Taking your iPad out in the field to fly a drone sounds like a lot of fun. This “fun” activity is becoming a business task more and more. The agronomists at Landmark Services Cooperative are getting in on the fun by using tablet-controlled drones for field scouting. One of the advantages this provides is quicker scouting times (up to 60% time savings) which means detecting problems faster. I talked with Dan Moehn, VP, Landmark Agronomy, about their use of this new technology. He says they just started using the drones at the beginning of this growing season. While controlling the drone from the tablet they fly to a height of about 100 feet depending on wind conditions which have a real impact on the small devices. The drone can be spun 360 degrees and captures photos and/or video of a lot of ground. Once landed he says they take an immediate look at what conditions look like.
“Whenever you see a field from a different perspective, you’re able to pick up new information,” he says. “If you’re standing at the end of a corn field, you have one perspective but, when you get in the air, you can see a much larger view of the field and can quickly spot areas that need attention.”
Agronomists traditionally scout fields by walking the length of the acreage and looking for problems – a process that may allow for areas to be missed or additional time spent.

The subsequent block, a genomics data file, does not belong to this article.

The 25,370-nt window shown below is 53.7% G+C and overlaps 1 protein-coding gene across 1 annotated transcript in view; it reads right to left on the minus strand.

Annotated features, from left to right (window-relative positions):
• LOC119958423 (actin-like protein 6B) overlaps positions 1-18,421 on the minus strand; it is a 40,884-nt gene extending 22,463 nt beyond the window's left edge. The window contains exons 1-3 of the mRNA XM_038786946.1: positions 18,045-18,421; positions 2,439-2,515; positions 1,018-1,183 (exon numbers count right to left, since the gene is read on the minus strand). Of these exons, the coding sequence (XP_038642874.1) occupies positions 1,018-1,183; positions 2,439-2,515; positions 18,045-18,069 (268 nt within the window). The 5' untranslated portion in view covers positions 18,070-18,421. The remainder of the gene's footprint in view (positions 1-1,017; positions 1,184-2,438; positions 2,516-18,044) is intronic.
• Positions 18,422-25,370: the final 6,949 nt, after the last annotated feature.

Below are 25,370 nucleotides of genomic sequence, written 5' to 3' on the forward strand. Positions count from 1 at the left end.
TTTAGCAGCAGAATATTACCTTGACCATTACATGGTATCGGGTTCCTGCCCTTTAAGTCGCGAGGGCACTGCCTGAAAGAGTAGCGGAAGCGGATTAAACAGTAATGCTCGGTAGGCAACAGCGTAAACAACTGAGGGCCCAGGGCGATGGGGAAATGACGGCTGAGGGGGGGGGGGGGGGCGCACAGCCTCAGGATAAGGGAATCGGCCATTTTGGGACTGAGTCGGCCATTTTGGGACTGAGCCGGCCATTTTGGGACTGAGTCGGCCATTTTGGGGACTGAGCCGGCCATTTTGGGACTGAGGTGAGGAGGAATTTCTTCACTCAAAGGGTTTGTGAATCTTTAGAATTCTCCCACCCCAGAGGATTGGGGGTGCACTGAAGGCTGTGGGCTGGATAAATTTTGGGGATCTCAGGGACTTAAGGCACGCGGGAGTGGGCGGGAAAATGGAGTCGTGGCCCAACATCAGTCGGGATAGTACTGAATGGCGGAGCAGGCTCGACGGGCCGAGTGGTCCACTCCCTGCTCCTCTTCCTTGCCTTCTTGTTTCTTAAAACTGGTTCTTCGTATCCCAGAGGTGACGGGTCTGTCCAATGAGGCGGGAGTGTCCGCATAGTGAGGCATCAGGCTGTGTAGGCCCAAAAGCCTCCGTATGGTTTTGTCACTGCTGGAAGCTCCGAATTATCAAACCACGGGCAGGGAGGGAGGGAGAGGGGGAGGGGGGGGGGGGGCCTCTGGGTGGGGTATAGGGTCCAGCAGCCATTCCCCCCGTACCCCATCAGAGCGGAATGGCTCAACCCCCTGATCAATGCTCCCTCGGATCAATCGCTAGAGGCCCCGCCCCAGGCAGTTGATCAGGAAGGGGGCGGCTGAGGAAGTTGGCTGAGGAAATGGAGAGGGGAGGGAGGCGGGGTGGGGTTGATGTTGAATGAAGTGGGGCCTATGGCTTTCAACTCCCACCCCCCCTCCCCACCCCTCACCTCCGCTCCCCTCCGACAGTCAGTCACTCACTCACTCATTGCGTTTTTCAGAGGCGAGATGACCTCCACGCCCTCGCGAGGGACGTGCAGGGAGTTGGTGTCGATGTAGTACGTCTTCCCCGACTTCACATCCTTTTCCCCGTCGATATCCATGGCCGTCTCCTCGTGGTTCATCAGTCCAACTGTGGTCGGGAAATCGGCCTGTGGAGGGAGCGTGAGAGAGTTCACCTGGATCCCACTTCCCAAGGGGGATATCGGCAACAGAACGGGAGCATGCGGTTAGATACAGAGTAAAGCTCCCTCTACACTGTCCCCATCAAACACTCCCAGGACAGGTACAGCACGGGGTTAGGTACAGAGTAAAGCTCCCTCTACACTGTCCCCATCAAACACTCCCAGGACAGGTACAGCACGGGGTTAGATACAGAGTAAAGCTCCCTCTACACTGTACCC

“We look at that footage and evaluate the field, looking for any problem spots,” Moehn says. “If we see an area of crop that has signs of a disease or nutrient deficiency, we can then walk to that area of the field and take a closer look.
“We’re looking for early symptoms of disease pressure, nutrient deficiency or injury from insects,” he explains. “Typically, dark green plants are the healthiest. If the plant is showing signs of yellowness, it may be suffering from a nutrient or disease issue that needs further investigation.”
“We can get the results back quickly enough to make a change and promote a good yield,” Moehn says. “Now through pollination is the most critical time for plant development; if we find a problem, we can still make an effort to change things. When it gets later in the season, it becomes much less likely that you’ll be able to fix a problem.”
“The more scouting we can do, the more probable it is that we’ll see problems before they become bigger than they need to be,” Moehn says. “Preventing problems in the field is especially beneficial in a market where every bushel counts.”
You can listen to my interview with Dan here: Interview with Dan Moehn